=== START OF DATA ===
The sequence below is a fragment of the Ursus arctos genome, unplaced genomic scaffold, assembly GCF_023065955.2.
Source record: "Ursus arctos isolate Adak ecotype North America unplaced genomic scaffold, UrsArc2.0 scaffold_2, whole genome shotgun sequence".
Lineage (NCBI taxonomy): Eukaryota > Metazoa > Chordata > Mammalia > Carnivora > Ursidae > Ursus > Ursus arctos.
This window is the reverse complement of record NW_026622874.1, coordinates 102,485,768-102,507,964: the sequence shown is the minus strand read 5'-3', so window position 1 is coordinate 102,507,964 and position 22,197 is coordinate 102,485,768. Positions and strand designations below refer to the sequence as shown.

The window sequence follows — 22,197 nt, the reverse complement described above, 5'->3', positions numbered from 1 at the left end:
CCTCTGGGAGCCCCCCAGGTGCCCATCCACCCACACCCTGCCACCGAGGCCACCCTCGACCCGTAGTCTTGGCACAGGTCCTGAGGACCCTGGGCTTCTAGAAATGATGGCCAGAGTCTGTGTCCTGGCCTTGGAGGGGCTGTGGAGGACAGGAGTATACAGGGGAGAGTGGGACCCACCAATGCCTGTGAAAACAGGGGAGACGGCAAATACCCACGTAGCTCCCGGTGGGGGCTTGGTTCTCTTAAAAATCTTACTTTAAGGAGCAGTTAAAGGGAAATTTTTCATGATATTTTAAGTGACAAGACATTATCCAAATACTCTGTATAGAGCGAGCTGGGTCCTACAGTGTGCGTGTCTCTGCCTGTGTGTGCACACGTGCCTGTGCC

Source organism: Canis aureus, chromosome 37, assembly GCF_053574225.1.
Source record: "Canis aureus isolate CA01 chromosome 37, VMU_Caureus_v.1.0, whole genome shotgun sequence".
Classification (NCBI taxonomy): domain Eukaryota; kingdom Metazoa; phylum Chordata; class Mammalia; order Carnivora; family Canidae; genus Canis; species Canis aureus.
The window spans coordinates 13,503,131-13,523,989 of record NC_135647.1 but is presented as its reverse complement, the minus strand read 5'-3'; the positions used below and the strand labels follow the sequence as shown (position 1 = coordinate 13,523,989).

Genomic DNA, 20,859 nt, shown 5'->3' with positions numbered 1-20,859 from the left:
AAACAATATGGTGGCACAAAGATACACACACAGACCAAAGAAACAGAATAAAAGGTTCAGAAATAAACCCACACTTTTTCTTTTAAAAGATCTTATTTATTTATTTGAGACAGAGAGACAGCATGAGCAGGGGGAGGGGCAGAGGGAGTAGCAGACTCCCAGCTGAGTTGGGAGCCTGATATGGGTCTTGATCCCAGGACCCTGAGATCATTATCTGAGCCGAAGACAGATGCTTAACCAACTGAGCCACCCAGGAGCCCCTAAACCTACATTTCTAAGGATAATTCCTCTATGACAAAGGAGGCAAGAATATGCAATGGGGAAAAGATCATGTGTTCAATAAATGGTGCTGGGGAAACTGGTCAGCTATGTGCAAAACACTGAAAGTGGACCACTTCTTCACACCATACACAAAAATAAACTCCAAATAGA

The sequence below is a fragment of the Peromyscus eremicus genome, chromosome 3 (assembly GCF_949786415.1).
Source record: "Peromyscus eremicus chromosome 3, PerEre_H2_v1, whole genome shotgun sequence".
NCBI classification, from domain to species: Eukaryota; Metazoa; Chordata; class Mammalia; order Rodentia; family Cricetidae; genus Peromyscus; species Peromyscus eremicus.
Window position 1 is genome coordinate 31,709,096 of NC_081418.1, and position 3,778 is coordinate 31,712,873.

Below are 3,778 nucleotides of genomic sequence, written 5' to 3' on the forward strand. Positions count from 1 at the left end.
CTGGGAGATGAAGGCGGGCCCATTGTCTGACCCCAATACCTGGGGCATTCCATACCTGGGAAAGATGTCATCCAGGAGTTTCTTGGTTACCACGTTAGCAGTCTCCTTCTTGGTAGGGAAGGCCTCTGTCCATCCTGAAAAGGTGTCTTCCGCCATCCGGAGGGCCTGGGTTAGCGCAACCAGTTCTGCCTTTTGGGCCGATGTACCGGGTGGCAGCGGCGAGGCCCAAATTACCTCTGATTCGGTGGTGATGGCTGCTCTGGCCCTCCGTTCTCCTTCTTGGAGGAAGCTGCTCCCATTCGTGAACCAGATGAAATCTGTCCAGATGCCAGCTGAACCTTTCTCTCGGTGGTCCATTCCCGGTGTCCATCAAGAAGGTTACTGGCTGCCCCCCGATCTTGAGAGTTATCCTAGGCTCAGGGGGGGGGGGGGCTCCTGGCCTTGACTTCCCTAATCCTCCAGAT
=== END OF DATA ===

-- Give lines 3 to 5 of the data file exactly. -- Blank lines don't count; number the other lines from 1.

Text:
Lineage (NCBI taxonomy): Eukaryota > Metazoa > Chordata > Mammalia > Carnivora > Ursidae > Ursus > Ursus arctos.
This window is the reverse complement of record NW_026622874.1, coordinates 102,485,768-102,507,964: the sequence shown is the minus strand read 5'-3', so window position 1 is coordinate 102,507,964 and position 22,197 is coordinate 102,485,768. Positions and strand designations below refer to the sequence as shown.

The window sequence follows — 22,197 nt, the reverse complement described above, 5'->3', positions numbered from 1 at the left end: